Tumor-free surgical margins are critical in breast-conserving surgery, as local recurrence rates increase with positive margins. Molecular imaging is a promising strategy for visualizing and quantifying tumor-specific molecular characteristics and potentially improves breast cancer care in terms of detection, characterization, and (non-)surgical treatment strategies. A potential target for molecular imaging is VEGF-A, involved in tumor angiogenesis. Our study shows that systemic administration of the fluorescent bevacizumab–IRDye800CW tracer is safe in ex vivo breast cancer guidance and confirms (tumor-)margin uptake providing a novel framework for systematic evaluation and validation of fluorescent tracers in image-guided surgery and drug development. As neoangiogenesis is a universal tumor marker, other tumor types like colorectal and esophageal cancer might benefit from fluorescence-guided molecular endoscopy using bevacizumab–IRDye800CW.This approach is of interest for surgical guidance, but also for diagnostic purposes, drug development, and treatment monitoring.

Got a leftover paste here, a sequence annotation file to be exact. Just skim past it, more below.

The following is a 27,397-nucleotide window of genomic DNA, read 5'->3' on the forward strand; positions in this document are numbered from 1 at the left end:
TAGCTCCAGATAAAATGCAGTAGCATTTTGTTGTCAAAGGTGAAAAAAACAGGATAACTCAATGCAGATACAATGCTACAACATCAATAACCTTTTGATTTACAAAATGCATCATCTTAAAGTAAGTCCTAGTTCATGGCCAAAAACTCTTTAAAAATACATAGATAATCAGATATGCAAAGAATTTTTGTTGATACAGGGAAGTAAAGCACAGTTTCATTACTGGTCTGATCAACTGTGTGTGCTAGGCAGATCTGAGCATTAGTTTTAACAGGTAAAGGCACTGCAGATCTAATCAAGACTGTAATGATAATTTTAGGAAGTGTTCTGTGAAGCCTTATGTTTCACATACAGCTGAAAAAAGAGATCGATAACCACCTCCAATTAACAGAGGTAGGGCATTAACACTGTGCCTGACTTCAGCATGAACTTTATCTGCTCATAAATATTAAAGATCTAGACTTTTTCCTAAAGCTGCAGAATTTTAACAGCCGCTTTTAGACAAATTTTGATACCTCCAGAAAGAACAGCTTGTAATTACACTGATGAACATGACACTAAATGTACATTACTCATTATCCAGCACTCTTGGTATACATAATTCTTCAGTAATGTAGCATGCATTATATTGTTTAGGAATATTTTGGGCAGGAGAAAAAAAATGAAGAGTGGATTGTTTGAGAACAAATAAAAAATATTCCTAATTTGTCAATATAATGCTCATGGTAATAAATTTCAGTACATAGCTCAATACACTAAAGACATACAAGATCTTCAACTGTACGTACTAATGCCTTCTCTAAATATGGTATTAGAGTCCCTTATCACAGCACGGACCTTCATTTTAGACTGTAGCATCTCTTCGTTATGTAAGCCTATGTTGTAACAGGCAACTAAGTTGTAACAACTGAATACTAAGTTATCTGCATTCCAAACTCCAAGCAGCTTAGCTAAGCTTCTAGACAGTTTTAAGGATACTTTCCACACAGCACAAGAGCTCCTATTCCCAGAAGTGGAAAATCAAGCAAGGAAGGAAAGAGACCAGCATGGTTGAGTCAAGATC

The cover shows patients with primary breast cancer colocalization of VEGF-A expression (red) and a systemically injected near-infrared fluorescent tracer bevacizumab-IRDye800CW (green) through Multiplex Advanced Pathology Imaging (MAPI). For details, see the article by Lamberts and colleagues on page 2730 of this issue.